I thought that was quite interesting for somebody who knows as much about biomechanics and how it applies to golf, to still be continually learning. And what I saw through him at Cog Hill, integrating technology and all this new stuff that he really likes. Even more so with Kevin Weeks and his putting research that I was very closely involved in at the time, which was great.
I was allowed to question, what is in the future and are the new ways and better ways of doing things? I think that’s a major influence on why I spend a lot of time trying to talk to smart people in our business and try to stay on the cutting edge of all the technology and everything that’s out there.
CHICAGO GOLF REPORT: With your role at Skokie Country Club what type of players do you work with? I know that you are heavily involved with junior golf, do you tend to focus on a specific area?
GARRETT CHAUSSARD: With this role, I hit every conceivable portion of the golfing population really. I do still teach some beginners. Not many, but I’ve got a few that are getting into the game. Most of them are on the junior side, but I have some adults that are less experienced.
The large majority of my students are regular member lessons with people that have been playing golf for a long time. And then the other major component is our junior development.
Where I spend most of my time is competitive player environment of training. The high school players or potentially college players, helping them develop their game to the point where they can play in tournaments and succeed, and achieve any goals that they have set for themselves.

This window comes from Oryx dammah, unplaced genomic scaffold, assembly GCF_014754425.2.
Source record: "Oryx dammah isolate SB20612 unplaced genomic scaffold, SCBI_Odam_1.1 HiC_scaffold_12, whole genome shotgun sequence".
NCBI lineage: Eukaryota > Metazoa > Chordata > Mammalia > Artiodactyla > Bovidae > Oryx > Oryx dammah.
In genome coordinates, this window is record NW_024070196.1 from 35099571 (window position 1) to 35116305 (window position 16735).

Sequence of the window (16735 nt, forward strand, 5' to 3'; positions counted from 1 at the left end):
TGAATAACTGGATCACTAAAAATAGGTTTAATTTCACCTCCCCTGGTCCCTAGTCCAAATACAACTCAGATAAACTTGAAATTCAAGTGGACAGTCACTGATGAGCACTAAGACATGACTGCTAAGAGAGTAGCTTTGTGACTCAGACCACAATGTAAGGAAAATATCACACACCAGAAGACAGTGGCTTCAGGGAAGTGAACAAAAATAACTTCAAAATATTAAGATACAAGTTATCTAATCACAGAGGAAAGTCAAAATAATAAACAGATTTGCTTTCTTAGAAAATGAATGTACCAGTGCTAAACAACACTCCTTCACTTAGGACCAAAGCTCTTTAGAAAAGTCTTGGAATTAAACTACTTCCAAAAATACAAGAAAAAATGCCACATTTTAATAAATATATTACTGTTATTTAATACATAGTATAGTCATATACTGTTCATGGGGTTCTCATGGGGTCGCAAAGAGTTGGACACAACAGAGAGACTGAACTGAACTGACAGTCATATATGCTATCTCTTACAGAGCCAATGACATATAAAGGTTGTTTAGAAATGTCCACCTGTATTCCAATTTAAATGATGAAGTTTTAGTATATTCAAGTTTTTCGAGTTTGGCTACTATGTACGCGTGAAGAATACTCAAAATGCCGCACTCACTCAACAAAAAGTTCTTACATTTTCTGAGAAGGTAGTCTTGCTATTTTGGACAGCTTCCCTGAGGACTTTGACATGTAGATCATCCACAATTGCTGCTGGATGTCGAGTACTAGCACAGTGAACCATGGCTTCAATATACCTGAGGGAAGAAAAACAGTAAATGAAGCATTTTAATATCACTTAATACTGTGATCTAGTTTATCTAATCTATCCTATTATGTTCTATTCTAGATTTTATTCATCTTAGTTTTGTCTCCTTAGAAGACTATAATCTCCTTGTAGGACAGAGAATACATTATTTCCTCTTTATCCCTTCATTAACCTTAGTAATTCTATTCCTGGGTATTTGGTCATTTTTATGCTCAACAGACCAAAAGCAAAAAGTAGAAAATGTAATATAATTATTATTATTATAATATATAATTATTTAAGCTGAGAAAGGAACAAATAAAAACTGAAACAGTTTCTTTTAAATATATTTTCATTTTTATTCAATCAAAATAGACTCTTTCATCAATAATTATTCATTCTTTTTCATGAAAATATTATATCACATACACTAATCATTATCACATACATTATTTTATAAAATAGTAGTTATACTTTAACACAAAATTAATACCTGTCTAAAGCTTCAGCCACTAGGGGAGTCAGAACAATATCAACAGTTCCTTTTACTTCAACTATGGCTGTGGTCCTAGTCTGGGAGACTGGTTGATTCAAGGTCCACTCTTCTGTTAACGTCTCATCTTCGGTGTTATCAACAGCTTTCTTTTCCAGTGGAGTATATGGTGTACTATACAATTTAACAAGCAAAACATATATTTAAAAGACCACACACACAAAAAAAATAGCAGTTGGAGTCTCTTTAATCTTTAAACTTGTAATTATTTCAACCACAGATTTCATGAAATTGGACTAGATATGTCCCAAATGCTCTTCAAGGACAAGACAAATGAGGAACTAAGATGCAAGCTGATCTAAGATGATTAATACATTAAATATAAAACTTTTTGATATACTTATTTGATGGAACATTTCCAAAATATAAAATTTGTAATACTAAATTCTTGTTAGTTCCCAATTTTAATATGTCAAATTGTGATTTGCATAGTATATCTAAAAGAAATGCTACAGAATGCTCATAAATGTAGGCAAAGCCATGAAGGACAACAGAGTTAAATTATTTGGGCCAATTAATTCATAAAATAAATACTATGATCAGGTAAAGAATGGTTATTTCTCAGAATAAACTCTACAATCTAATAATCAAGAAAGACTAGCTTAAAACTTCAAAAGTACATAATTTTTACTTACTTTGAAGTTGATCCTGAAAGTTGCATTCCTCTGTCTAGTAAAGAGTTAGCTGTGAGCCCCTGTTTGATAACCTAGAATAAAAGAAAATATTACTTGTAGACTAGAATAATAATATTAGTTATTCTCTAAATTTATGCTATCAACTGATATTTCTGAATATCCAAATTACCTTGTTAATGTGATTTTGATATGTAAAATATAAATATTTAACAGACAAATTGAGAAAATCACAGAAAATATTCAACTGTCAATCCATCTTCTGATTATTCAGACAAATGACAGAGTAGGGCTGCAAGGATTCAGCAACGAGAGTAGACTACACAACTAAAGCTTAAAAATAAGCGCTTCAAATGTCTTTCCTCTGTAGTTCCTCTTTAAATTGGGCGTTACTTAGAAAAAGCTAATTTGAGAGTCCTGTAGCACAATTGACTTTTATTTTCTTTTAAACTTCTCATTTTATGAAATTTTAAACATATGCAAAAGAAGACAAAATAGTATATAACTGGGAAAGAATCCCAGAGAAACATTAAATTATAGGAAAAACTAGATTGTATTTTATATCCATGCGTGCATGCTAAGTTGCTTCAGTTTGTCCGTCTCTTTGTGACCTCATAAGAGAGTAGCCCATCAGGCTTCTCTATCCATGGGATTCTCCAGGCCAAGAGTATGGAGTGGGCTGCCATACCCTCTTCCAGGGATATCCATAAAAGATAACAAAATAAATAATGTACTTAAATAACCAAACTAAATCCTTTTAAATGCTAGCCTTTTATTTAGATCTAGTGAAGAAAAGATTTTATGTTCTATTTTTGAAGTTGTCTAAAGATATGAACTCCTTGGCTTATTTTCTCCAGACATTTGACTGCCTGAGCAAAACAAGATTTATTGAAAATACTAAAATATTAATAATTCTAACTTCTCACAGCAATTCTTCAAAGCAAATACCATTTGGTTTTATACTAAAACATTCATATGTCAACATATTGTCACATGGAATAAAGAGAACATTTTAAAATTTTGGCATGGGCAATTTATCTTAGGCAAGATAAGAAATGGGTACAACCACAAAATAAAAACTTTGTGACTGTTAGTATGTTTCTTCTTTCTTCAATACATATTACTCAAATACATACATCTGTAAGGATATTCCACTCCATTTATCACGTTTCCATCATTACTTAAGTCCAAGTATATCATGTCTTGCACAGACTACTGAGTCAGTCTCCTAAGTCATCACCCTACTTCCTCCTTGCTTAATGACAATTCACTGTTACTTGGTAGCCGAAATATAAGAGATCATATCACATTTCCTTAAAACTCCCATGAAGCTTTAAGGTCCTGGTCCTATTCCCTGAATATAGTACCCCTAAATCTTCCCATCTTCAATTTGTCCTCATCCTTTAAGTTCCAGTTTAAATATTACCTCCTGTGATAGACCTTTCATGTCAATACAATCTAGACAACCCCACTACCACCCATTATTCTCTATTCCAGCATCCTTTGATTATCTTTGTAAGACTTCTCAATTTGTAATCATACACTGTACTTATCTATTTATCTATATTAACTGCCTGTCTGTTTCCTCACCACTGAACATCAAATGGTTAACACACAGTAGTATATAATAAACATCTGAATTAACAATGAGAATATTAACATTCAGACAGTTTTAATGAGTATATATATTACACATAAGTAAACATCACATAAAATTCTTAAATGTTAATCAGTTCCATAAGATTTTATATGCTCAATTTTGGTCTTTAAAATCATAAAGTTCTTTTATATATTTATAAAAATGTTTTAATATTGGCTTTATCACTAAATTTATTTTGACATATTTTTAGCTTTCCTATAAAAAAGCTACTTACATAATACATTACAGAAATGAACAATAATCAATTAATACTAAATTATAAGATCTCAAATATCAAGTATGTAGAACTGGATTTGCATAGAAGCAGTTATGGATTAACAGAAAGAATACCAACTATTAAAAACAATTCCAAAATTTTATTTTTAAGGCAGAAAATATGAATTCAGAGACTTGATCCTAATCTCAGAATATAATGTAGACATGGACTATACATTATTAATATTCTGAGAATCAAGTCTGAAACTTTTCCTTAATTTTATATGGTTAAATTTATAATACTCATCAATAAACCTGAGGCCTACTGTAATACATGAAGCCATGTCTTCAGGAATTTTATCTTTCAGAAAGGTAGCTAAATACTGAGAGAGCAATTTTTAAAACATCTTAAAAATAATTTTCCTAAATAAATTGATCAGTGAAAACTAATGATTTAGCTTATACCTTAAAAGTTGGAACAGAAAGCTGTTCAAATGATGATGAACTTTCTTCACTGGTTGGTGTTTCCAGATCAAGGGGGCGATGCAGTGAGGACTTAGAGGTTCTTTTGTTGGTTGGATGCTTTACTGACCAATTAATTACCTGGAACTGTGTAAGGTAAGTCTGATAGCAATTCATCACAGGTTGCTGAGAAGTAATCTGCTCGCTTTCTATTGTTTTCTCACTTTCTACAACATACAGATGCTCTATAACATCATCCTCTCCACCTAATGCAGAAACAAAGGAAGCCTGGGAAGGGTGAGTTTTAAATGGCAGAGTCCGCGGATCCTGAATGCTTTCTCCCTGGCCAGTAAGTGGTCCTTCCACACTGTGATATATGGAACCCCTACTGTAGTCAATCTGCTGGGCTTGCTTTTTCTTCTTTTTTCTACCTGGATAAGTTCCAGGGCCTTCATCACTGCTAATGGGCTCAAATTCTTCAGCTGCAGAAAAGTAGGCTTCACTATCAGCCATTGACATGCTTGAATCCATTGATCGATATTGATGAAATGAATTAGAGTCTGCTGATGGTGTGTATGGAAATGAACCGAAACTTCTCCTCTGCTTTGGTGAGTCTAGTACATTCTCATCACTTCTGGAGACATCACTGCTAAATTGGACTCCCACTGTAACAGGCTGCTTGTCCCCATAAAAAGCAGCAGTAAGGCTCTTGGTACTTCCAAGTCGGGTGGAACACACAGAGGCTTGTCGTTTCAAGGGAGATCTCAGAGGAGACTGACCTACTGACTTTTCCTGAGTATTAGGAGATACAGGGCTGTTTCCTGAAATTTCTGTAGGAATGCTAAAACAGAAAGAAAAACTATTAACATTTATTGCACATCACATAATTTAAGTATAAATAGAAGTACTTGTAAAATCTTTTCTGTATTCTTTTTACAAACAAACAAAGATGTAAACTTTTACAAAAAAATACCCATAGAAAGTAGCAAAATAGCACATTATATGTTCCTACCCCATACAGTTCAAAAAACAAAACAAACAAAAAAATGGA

I’ve got a nice group at the club of about eight to 12 kids depending on the time of the year, that are really serious about the game. It’s something that we are going to continue to grow through what we do with our younger developmental kids as well. So that’s where a lot of my time is spent, but I hit everybody. I hit the whole spectrum for sure.CHICAGO GOLF REPORT: Recently you were at Chicago Highlands and now you’re at Skokie Country Club. Can you talk a little bit about the difference between working at a fairly new course versus one that is so historic like Skokie?
GARRETT CHAUSSARD: It’s a different environment. It’s a different membership at Highlands – younger and a ton of kids, just a massive number of kids. I’d say well shoot, conservatively in the entire junior program at Highlands, there is well over 75 kids from top to bottom at the club just because the demographics have kids in that age group, and a more non-traditional type of golf course.
It’s really a growing club, so obviously Skokie here is a much more established, and we don’t have as many junior golfers as Highlands, which is probably the major difference.
But outside of that it’s a different environment of clubs and it’s more traditional and a little more buttoned up than Highlands was. Definitely a different environment, but a really fun one to.